Every living thing is fascinating, and so too are many non-living things. I sometimes think of myself as a sniffer dog: everything is of interest, at least for a while. My research does call for more than a sniff or two, though; the case studies that are central to my current work include Australian dingoes, Flying-foxes (Pteropus spp), Hawaiian monk seals, and Laysan albatross.

My little dog JJ and me, Simpson Desert
My little dog JJ and me, Simpson Desert


I began exploring questions of life, love, death and extinction in my recent book Wild Dog Dreaming: Love and Extinction (available in paperback and on Kindle). I have also put many of my articles online at Academia.edu. Other books include Reports from a Wild Country, Country of the HeartDingo Makes Us Human, and Nourishing Terrains (free download).

The Extinction Studies Working Group, of which I am a founding member, helps me nurture my thinking, and my sense of solidarity in a time when a lot of what is happening is quite desperate. Likewise, the Kangaloon Group of creative scholars concerned about the future of life gives me sustenance.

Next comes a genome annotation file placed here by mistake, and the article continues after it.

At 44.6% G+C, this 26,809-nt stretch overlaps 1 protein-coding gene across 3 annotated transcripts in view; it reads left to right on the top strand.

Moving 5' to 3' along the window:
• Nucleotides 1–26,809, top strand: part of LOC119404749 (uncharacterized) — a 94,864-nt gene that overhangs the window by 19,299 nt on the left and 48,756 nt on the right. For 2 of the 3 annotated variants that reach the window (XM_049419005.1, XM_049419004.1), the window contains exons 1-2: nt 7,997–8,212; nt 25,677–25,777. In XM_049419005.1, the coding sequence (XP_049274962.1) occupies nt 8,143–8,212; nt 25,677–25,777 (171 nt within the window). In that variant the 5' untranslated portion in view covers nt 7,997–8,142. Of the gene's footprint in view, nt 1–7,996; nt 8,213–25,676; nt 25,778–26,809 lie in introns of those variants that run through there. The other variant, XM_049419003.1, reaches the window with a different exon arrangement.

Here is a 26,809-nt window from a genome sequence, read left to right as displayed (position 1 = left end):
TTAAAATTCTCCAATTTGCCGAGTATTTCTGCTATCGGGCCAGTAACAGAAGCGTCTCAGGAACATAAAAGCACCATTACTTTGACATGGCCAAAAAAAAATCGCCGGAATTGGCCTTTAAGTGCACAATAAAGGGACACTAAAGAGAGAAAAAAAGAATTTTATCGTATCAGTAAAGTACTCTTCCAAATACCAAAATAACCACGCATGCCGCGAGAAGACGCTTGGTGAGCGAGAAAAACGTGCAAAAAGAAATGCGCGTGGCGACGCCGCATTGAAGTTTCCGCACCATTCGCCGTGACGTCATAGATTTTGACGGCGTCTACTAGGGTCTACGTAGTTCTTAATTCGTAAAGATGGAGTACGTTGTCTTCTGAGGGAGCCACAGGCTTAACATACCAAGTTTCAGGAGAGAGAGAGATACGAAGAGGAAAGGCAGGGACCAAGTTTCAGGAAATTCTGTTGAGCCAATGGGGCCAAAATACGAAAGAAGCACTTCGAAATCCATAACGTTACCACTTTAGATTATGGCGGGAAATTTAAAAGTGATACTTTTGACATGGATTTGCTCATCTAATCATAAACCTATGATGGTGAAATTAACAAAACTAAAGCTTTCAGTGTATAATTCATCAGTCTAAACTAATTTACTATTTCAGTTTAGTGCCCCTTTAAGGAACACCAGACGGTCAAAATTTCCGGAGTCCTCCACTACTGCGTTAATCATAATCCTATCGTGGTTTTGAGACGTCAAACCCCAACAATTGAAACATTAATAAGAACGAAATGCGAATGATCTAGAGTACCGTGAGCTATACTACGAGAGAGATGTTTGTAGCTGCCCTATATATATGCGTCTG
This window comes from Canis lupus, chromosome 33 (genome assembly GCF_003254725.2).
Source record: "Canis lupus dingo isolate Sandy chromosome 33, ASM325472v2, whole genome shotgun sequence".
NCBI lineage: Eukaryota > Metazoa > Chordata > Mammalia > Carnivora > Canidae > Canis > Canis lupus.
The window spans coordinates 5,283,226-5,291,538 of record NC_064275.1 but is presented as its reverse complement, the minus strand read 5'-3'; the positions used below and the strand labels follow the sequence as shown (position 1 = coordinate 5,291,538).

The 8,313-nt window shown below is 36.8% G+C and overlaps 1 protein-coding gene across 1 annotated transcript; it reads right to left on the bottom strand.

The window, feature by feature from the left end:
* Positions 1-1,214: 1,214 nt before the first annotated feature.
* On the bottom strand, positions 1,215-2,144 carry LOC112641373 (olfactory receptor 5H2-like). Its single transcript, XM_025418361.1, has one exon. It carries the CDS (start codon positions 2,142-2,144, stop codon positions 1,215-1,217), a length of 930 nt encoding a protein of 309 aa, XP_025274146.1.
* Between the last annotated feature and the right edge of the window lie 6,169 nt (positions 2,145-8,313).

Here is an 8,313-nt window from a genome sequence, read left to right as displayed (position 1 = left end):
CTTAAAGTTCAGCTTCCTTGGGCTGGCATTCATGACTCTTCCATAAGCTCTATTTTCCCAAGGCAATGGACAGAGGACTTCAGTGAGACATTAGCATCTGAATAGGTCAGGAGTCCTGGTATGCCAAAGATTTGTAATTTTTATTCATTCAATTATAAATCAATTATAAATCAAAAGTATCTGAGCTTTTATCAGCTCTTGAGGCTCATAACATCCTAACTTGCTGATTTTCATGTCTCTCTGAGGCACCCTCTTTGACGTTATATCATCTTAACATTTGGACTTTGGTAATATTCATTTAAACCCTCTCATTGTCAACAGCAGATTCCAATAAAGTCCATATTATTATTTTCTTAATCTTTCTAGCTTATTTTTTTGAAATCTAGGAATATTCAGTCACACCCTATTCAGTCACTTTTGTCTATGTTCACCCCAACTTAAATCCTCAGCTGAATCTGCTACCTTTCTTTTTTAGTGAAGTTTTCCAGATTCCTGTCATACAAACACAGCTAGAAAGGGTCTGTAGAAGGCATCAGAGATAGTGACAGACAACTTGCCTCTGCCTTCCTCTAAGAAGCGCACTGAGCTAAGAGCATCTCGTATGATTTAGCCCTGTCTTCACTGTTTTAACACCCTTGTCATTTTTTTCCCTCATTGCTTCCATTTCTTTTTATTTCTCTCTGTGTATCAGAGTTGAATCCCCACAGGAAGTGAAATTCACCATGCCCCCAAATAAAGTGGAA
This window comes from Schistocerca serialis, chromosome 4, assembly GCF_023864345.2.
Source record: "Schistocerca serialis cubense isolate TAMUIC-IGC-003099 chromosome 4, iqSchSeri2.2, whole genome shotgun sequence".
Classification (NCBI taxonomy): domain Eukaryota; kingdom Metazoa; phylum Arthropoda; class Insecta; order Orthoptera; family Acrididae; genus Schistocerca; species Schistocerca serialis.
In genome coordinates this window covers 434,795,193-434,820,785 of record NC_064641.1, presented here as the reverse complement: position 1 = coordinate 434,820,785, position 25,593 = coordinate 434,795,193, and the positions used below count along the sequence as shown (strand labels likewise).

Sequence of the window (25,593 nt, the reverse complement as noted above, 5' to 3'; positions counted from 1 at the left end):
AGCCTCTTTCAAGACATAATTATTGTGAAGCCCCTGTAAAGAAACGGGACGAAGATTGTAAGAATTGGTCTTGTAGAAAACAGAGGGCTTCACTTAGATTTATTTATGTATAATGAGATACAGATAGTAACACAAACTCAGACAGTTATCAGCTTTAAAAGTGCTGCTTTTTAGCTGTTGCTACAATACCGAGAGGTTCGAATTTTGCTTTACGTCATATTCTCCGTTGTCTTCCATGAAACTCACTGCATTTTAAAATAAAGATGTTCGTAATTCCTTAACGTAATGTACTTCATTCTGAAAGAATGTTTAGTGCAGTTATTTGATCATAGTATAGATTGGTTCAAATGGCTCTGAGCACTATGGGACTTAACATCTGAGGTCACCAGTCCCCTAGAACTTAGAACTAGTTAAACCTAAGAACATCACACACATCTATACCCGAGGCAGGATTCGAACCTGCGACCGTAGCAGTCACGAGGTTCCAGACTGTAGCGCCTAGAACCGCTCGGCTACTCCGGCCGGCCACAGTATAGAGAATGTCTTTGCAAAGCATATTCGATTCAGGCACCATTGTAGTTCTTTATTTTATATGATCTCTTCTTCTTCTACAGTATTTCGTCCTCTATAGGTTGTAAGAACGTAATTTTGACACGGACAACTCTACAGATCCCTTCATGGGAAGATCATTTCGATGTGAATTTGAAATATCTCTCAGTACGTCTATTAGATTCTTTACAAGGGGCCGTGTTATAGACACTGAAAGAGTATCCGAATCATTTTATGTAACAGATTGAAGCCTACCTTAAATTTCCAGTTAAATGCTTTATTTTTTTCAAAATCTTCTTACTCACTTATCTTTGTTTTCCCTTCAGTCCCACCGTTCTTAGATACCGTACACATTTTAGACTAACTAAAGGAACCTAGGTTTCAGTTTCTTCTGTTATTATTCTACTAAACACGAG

I am a Professor in the Environmental Humanities Program at the University of New South Wales in Sydney, Australia. Recently we started a new MOOC (massive online open course) on ‘Environmental Humanities: Remaking Nature‘, and I am delighted to be one of the educators. In addition, I am  a Fellow of the Academy of Social Sciences in Australia. I live in Sydney with my partner the poet Peter Boyle.

Much of the research that I report on concerning endangered species has been funded by the Australian Research Council (most recent Discovery Grant, shared with Thom van Dooren: ‘Encounters with Extinction: A multi-sited, multi-species approach to life at the edge of catastrophe in the Asia-Pacific region’).


Flying-fox belly-dipping, Courtesy of Nick Edards
Flying-fox belly-dipping, Courtesy of Nick Edards


RK13 and pup
Hawaiian monk seal, mother and pup


Laysan Albatross, Parent and egg
Laysan Albatross, parent and egg


5 thoughts on “About Love and Extinction